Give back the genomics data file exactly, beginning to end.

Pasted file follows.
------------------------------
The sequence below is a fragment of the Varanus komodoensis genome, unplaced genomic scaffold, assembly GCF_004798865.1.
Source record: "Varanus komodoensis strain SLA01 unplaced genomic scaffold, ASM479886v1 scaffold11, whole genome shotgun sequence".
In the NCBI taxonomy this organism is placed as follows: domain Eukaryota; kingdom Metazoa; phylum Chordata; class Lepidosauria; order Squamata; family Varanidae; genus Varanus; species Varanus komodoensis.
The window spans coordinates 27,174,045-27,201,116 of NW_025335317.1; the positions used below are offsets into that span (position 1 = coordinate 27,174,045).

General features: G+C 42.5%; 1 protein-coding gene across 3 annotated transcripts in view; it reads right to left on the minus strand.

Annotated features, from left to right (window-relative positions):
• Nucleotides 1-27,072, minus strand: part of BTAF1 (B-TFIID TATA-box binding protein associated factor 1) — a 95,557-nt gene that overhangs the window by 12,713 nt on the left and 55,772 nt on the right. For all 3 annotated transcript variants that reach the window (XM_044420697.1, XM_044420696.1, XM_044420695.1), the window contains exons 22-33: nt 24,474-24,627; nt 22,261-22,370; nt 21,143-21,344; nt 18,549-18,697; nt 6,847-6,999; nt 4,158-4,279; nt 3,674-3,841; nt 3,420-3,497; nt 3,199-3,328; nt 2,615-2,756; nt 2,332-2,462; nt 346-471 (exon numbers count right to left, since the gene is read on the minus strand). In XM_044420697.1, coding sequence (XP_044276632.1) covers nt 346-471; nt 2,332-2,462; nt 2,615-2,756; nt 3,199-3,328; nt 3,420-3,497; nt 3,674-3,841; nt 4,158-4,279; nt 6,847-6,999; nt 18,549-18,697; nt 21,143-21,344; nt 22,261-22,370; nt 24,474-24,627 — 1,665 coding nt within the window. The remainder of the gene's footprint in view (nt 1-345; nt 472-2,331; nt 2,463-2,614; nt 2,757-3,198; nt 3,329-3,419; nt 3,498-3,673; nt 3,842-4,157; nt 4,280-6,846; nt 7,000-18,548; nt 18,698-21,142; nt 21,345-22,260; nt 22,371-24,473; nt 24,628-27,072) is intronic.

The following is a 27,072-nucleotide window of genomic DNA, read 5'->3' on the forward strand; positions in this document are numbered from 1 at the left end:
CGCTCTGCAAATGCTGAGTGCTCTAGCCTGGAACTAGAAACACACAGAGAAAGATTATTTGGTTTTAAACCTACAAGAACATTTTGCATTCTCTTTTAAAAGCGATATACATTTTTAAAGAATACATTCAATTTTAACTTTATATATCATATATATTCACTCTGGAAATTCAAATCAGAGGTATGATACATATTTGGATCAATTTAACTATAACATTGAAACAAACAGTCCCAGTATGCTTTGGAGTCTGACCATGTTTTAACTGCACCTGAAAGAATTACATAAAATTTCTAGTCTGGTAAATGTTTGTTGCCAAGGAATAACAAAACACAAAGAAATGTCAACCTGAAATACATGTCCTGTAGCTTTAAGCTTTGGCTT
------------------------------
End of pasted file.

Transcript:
The sequence below is a fragment of the Varanus komodoensis genome, unplaced genomic scaffold, assembly GCF_004798865.1.
Source record: "Varanus komodoensis strain SLA01 unplaced genomic scaffold, ASM479886v1 scaffold11, whole genome shotgun sequence".
In the NCBI taxonomy this organism is placed as follows: domain Eukaryota; kingdom Metazoa; phylum Chordata; class Lepidosauria; order Squamata; family Varanidae; genus Varanus; species Varanus komodoensis.
The window spans coordinates 27,174,045-27,201,116 of NW_025335317.1; the positions used below are offsets into that span (position 1 = coordinate 27,174,045).

General features: G+C 42.5%; 1 protein-coding gene across 3 annotated transcripts in view; it reads right to left on the minus strand.

Annotated features, from left to right (window-relative positions):
• Nucleotides 1-27,072, minus strand: part of BTAF1 (B-TFIID TATA-box binding protein associated factor 1) — a 95,557-nt gene that overhangs the window by 12,713 nt on the left and 55,772 nt on the right. For all 3 annotated transcript variants that reach the window (XM_044420697.1, XM_044420696.1, XM_044420695.1), the window contains exons 22-33: nt 24,474-24,627; nt 22,261-22,370; nt 21,143-21,344; nt 18,549-18,697; nt 6,847-6,999; nt 4,158-4,279; nt 3,674-3,841; nt 3,420-3,497; nt 3,199-3,328; nt 2,615-2,756; nt 2,332-2,462; nt 346-471 (exon numbers count right to left, since the gene is read on the minus strand). In XM_044420697.1, coding sequence (XP_044276632.1) covers nt 346-471; nt 2,332-2,462; nt 2,615-2,756; nt 3,199-3,328; nt 3,420-3,497; nt 3,674-3,841; nt 4,158-4,279; nt 6,847-6,999; nt 18,549-18,697; nt 21,143-21,344; nt 22,261-22,370; nt 24,474-24,627 — 1,665 coding nt within the window. The remainder of the gene's footprint in view (nt 1-345; nt 472-2,331; nt 2,463-2,614; nt 2,757-3,198; nt 3,329-3,419; nt 3,498-3,673; nt 3,842-4,157; nt 4,280-6,846; nt 7,000-18,548; nt 18,698-21,142; nt 21,345-22,260; nt 22,371-24,473; nt 24,628-27,072) is intronic.

The following is a 27,072-nucleotide window of genomic DNA, read 5'->3' on the forward strand; positions in this document are numbered from 1 at the left end:
CGCTCTGCAAATGCTGAGTGCTCTAGCCTGGAACTAGAAACACACAGAGAAAGATTATTTGGTTTTAAACCTACAAGAACATTTTGCATTCTCTTTTAAAAGCGATATACATTTTTAAAGAATACATTCAATTTTAACTTTATATATCATATATATTCACTCTGGAAATTCAAATCAGAGGTATGATACATATTTGGATCAATTTAACTATAACATTGAAACAAACAGTCCCAGTATGCTTTGGAGTCTGACCATGTTTTAACTGCACCTGAAAGAATTACATAAAATTTCTAGTCTGGTAAATGTTTGTTGCCAAGGAATAACAAAACACAAAGAAATGTCAACCTGAAATACATGTCCTGTAGCTTTAAGCTTTGGCTT